• It has been reported that India had run out of paediatric formulations of the syrup after Cipla Pharmaceutical, Lopinavir syrup's sole manufacturer, stopped production over non-payment of dues .
  • NACO had placed an emergency order for Lopinavir and written to the Drugs Controller General, requesting that Lopinavir and Ritonavir be registered soon.

 

GS III : DEFENCE

Soon, Navy to be without minesweepers

  • By the end of 2018, the Indian Navy would be left without any minesweepers to defend its ports and vessels from enemy mines.
  • Two minesweepers, INS Karwar and INS Kakinada, were decommissioned after a distinguished service of 31 years.
  • With this the Navy is left with four other such ships all set to be retired next year.
  • A ship is most vulnerable when it is at the harbour and minesweepers are crucial to detect mines and explosives planted by the enemy targeting our ships as they enter or leave harbour.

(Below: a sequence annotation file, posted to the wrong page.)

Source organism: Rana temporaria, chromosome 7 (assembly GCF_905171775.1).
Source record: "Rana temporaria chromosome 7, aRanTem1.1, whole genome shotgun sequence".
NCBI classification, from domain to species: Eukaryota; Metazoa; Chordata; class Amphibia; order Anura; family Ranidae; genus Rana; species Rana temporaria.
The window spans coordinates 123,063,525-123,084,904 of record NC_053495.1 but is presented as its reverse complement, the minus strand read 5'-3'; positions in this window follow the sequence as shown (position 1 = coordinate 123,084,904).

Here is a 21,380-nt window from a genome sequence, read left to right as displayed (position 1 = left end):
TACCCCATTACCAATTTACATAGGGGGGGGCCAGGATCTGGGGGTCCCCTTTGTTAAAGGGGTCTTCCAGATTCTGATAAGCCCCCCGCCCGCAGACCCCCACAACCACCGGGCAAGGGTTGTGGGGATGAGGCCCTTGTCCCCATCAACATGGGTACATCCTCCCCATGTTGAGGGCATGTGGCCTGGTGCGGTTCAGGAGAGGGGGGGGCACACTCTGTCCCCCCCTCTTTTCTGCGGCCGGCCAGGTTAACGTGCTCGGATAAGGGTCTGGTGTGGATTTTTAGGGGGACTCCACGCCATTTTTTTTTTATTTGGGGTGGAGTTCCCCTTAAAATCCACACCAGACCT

• Efforts to procure new minesweepers have been repeatedly delayed.
  • Navy officials said all issues have been addressed and the deal is in the final stages.

 

GS III: ECONOMY  BANKING

RBI places restrictions on loss-making IDBI

  • The Reserve Bank of India (RBI) has imposed sanctions on state-run IDBI Bank that include curbs on branch expansion and distribution of dividend after the lender's financial health weakened.
  • Sanctions are imposed if a bank breaches a certain level of net non-performing assets (NPA), Return on Assets (RoA) and capital adequacy ratio.

 

GS III : S&T  INDIA

India to replace Maitri station in Antarctica

  • India has decided to replace the Maitri research station in Antarctica with a new one in the next three or four years Ministry of Earth Sciences Secretary said.